- Mix in the beaten eggs, then sift in the flours, and mix well. Make sure there are no lumps of flour. The mixture will be quite thick.
- Butter and double-line your cake tin with baking paper. Preheat the oven to 180°C (350°C). If you are using a fan-forced oven, drop the temperature by about 10°C (15°F).
- Pour, or rather spoon, the mixture into the prepared cake tin. Flatten the top and try to make it an even height. Decorate with nuts.
- Bake in the middle of the oven for 1.5-2 hours, according to the cake tin size notes above. It is relatively easy to overcook this cake, so check it regularly!
- When done, cool in the tin for 5-10 minutes, then turn onto a cake rake to cool.
You can spoon over a little more rum while the cake is still warm, if you want the cake to be a little more alcoholic.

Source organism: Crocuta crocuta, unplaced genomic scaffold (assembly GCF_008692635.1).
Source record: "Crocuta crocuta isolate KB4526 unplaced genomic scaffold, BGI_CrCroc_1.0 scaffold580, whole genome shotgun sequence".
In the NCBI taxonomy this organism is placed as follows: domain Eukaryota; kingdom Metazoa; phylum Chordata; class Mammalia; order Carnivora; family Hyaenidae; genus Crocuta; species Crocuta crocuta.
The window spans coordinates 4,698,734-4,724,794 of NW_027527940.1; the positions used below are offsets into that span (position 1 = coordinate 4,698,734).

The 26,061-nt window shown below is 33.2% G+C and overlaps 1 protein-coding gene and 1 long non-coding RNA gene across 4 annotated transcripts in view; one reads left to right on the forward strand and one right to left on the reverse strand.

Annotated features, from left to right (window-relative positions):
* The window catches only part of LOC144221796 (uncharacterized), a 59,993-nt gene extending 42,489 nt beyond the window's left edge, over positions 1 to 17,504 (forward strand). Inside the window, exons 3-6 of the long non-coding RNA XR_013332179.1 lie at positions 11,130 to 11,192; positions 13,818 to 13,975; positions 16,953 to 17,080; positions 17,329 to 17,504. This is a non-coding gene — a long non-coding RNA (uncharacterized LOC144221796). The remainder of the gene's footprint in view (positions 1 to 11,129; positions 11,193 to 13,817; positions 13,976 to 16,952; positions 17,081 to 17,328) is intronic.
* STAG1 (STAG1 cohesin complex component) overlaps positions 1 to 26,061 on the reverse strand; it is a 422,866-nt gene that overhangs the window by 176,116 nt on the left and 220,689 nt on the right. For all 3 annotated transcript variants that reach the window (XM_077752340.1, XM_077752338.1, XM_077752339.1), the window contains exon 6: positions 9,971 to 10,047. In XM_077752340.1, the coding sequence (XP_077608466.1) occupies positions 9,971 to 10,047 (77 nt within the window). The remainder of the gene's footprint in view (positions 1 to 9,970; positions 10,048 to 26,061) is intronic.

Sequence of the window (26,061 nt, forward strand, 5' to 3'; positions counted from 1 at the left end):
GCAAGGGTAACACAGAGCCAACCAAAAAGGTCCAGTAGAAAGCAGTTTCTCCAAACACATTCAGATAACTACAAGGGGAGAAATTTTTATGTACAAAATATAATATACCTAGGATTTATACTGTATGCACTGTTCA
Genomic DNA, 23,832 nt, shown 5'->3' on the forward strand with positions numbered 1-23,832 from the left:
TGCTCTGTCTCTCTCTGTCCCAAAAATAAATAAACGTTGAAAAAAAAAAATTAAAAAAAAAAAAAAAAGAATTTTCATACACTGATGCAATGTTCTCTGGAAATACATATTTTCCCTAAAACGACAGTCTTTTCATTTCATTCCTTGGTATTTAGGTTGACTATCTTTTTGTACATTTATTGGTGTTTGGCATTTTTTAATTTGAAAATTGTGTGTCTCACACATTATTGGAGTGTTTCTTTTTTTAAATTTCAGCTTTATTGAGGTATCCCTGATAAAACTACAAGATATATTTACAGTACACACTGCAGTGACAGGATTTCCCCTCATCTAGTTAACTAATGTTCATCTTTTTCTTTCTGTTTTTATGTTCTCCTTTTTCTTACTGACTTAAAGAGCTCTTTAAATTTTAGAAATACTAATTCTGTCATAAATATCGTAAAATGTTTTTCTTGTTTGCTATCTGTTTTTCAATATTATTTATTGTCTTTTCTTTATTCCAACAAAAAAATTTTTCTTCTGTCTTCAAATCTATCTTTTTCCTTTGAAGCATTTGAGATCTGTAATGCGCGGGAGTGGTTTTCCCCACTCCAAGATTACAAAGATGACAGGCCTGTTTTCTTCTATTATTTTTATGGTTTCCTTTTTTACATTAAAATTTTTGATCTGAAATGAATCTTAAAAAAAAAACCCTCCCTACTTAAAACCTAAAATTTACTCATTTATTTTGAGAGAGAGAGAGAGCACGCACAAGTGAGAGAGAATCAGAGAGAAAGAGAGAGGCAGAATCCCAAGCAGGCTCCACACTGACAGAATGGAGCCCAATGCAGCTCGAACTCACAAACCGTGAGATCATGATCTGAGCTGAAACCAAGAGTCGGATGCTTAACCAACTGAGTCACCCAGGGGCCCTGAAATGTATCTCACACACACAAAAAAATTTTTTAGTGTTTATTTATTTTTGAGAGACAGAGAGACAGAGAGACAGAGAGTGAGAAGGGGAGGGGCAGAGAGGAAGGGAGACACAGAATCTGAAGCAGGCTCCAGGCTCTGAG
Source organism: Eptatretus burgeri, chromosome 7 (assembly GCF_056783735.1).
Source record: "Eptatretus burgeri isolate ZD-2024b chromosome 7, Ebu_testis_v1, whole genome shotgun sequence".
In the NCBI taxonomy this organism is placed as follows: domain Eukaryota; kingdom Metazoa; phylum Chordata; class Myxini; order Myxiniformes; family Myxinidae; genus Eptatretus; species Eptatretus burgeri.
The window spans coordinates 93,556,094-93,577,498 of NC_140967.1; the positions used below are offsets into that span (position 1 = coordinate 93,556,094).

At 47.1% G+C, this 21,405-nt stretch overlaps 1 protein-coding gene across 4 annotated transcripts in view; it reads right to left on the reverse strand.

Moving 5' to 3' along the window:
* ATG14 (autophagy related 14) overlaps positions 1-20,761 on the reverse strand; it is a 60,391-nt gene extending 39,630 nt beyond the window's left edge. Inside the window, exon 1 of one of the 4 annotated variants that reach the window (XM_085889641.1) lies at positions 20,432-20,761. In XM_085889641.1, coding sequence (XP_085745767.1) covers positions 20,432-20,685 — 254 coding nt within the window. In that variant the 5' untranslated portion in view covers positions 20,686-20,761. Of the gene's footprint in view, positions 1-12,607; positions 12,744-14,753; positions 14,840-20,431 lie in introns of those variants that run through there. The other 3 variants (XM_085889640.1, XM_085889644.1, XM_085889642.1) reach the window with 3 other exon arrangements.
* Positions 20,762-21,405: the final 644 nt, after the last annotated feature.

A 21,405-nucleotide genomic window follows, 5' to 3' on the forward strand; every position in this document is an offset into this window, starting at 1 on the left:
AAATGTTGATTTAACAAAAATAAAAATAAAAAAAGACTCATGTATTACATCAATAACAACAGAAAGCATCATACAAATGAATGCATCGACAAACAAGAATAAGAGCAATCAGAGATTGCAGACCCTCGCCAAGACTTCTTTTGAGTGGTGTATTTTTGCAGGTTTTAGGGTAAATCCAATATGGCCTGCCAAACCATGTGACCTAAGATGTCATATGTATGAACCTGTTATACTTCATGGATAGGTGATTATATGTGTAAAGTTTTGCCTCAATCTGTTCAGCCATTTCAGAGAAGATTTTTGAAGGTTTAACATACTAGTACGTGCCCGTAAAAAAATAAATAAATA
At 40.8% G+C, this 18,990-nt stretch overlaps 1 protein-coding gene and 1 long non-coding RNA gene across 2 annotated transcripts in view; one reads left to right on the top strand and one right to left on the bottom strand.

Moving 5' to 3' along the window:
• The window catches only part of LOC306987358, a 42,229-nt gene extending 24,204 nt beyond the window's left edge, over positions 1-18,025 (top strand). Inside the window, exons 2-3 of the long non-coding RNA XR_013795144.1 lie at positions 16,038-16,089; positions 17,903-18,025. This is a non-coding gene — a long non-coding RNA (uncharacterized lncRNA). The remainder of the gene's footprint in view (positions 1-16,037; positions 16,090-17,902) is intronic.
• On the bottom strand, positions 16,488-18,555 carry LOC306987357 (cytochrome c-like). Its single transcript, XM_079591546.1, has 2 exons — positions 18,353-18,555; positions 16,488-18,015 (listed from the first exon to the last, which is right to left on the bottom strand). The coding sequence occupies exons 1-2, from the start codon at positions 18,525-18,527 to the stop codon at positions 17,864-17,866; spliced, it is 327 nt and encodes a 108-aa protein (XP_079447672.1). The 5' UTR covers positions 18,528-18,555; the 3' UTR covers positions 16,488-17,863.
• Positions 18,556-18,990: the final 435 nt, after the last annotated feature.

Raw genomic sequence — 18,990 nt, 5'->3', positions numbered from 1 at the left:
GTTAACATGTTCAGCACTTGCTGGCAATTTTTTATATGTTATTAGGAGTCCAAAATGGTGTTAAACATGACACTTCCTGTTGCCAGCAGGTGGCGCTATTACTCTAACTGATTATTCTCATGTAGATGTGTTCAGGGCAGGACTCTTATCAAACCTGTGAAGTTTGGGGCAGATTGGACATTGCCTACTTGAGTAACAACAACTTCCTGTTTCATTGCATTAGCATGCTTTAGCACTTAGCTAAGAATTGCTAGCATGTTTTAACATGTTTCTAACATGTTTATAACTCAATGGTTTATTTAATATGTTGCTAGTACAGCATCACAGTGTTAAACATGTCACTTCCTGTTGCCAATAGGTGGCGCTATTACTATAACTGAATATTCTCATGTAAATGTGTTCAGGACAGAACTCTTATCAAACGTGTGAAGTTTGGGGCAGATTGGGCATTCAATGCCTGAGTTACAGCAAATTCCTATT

What is your favourite dried fruit?
A note on cake tin sizes
This cake can be cooked in a variety of cake tin sizes and shapes, but the baking time will be affected.
Smaller cake tins result in a higher cake, larger cake tins in a flatter cake that cooks more quickly.
You don't need to use a round tin - a square or rectangular tin is much easier to line, and a loaf tin cuts into finger serving portions easily!
It is important to prepare the cake tin with a double layer of buttered baking paper to prevent the cake from becoming dry or burning.
As the cake bakes, check on it regularly to make sure the top does not burn.
Test regularly with a wooden or metal skewer. The cake is done when there is no sticky batter on the skewer, and the top looks golden-brown.
A rough guide for cake tin size and baking times at 180°C (350°F):
- 18cm (7") round cake tin - 2 hours
- 20cm (8") round cake tin - 1.5 hours
Fruit cake variations
- Add one or two large handfuls of chopped nuts to the cake batter with the flour. Almonds, pecans, hazelnuts, brazil nuts, or walnuts work well.